Unemployment rate rises as UK faces deepening economic gloom

Britain’s rate of unemployment has risen again and the number of vacancies fell back further in a sign of a weakening jobs market, official figures have shown.

The Office for National Statistics (ONS) said the UK unemployment rate rose to 3.7% in the three months to October, up from 3.6% in the previous quarter.

The data also showed that vacancies dropped by 65,000 in the three months to November to 1.9 million – the fifth quarterly fall in a row and the first annual fall since the beginning of last year.

But the figures signaled that more people are choosing to return to work, with the inactivity rate falling to 21.5% as those in their 50s opt to go back to work at a time of rocketing costs.

The ONS said regular wages, excluding bonuses, rose by 6.1% in the three months to October – a record outside of the pandemic – as firms face increasing pressure to increase earnings.

But wages continued to be outstripped by rising prices, falling by 3.9% after Consumer Prices Index inflation is taken into account.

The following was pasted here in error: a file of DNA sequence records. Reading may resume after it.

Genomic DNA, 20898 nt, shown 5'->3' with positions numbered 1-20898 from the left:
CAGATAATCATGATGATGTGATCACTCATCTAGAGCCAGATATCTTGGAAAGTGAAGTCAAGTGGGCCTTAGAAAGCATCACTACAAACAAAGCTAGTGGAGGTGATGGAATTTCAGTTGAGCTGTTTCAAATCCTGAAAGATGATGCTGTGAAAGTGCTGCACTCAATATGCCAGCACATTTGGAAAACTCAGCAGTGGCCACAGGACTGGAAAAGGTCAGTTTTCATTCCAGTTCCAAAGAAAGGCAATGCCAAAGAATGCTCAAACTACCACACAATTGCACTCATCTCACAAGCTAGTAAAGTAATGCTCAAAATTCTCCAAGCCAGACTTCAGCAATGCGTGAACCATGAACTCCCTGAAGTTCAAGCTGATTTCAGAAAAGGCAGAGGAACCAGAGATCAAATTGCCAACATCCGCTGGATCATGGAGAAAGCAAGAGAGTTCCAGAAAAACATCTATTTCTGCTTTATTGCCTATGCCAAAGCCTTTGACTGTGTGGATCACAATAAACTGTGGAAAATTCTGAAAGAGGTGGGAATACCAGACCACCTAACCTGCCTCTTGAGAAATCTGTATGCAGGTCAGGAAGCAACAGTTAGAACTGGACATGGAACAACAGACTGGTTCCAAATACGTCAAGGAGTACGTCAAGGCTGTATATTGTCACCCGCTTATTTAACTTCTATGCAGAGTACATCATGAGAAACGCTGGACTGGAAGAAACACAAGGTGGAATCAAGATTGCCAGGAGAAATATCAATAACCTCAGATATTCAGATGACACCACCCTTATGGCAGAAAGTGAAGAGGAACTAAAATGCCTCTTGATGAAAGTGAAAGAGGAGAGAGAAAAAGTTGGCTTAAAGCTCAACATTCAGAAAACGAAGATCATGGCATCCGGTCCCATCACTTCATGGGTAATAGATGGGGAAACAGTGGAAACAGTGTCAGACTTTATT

It comes ahead of official figures on Wednesday that are expected to show inflation remaining at eye-watering levels in November, but easing back to 10.9% from 11.1% in October.

Sam Beckett, ONS head of economic statistics, said: “This quarter the proportion of people neither working nor looking for a job fell, driven by a drop in the number of working-age people regarding themselves as retired.

“This tallies with other data which suggest more people in their 50s are thinking of going back to work, at a time when the cost of living is rising rapidly.

“With more people re-engaging with the labor market, there were more in employment and also more who were actively looking for a job.”

“Although job vacancies are still at a very high level, they continue to fall and are now lower than they were a year ago.”

She added: “Some strikes were suspended in September for the state funeral of Her Majesty, but the number of working days lost rose again in October, to the highest monthly level in over 10 years.”

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